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House rejects bid to let VA docs give advice on medical pot

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WASHINGTON (AP) — The GOP-controlled House Thursday barely rejected a bid by supporters of medical marijuana to permit veterans to receive information about the drug from their government doctors.

The 213-210 vote came on a failed amendment to a bill funding the budget for the Department of Veterans Affairs.

The proposal by Rep. Earl Blumenauer, D-Ore., would have lifted a rule blocking VA doctors from discussing the pros or cons of medical pot. They would still not have been able to prescribe it. He said marijuana is less addicting and dangerous than drugs like opiates that are commonly prescribed.

"States are listening to their residents on the benefits of medical marijuana, including veterans, and are changing their laws," Blumenauer said. "It is unacceptable for our wounded warriors to be forced out of the VA system to simply seek a recommendation on whether or not medical marijuana is a good treatment option."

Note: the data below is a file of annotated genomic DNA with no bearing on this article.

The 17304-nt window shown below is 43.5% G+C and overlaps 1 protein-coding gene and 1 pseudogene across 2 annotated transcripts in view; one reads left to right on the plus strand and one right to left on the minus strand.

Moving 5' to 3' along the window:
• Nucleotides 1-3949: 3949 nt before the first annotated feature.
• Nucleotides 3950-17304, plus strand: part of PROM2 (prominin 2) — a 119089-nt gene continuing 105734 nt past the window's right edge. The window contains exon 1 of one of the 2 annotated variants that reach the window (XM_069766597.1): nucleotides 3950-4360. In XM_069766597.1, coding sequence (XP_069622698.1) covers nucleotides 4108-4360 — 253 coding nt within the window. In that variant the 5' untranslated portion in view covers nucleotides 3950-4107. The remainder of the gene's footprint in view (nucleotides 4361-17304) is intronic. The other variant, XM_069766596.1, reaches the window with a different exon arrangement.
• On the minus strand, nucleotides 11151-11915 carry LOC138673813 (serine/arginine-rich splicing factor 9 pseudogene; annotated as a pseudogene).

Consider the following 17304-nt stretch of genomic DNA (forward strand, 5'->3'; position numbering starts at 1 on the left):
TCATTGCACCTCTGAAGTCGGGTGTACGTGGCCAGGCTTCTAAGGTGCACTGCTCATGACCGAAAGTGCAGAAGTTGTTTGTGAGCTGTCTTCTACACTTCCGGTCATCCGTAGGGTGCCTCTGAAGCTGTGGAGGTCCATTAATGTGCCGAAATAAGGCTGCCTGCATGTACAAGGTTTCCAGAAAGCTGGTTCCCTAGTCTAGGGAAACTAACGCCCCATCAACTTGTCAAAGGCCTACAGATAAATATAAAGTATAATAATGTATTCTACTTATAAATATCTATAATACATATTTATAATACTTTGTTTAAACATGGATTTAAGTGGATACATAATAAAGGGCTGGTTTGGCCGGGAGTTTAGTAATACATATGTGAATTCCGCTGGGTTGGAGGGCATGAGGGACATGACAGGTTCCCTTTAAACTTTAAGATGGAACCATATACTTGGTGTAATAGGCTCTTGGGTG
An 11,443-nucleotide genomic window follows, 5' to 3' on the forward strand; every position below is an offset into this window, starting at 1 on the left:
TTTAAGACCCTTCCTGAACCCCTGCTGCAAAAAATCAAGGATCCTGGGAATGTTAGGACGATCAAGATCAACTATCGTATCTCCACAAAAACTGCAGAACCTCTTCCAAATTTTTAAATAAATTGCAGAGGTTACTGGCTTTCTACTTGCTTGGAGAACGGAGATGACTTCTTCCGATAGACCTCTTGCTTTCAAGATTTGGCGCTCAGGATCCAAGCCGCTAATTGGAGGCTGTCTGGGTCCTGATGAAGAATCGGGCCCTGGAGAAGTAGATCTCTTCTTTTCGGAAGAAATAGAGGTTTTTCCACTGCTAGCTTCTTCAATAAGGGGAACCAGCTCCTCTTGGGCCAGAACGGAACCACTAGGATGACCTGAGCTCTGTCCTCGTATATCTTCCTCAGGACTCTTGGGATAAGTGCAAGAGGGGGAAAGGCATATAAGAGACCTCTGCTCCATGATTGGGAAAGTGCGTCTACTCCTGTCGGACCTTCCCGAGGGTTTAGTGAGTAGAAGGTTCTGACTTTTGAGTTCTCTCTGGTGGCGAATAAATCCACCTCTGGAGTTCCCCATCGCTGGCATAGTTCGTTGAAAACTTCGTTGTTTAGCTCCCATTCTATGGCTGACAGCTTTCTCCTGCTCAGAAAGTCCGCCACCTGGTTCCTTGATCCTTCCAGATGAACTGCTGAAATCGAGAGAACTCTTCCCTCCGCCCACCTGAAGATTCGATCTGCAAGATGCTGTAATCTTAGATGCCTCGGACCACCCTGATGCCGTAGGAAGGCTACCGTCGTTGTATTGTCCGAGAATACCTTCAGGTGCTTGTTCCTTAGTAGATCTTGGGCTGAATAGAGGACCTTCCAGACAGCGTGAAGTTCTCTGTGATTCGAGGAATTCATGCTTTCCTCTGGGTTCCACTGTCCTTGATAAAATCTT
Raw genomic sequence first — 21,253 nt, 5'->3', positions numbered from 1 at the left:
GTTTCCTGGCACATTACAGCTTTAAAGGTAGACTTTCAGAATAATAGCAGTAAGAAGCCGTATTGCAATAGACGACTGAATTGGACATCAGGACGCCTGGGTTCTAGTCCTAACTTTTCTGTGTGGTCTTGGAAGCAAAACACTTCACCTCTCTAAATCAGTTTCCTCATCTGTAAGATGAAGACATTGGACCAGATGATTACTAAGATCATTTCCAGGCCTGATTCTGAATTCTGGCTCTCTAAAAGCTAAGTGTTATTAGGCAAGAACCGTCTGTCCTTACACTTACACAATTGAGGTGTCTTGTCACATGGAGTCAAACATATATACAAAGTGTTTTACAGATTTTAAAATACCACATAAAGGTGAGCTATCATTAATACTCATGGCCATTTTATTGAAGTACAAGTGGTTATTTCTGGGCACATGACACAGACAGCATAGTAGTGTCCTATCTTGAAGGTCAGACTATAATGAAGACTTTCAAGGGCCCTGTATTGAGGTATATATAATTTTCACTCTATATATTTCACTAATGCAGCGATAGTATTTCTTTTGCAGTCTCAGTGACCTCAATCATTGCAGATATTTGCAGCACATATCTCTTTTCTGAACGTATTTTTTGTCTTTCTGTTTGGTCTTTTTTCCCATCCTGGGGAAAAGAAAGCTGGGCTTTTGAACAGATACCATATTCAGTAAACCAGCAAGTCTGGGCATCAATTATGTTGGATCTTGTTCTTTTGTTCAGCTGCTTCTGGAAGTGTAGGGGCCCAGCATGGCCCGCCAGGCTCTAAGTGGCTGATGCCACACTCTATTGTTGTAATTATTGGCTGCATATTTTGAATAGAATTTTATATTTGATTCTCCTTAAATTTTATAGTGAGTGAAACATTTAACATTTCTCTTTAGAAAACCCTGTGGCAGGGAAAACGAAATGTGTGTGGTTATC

Thirty-six states permit the use of medical marijuana, which advocates say helps with conditions like chronic pain, glaucoma, anxiety, and nausea from chemotherapy or drugs to combat HIV.

Opponents like Maryland GOP Rep. Andy Harris, a medical doctor, said there's little evidence of the benefits of medical marijuana.

"There just isn't good science behind what it works for and what it doesn't," Harris said.

Thursday's vote was much closer than a tally on an identical amendment last year, even though Republicans made marked gains in last year's mid-term elections. This year, 35 Republicans supported the move; last year's tally was 22 Republicans. Fewer Democrats opposed the amendment this year as well.

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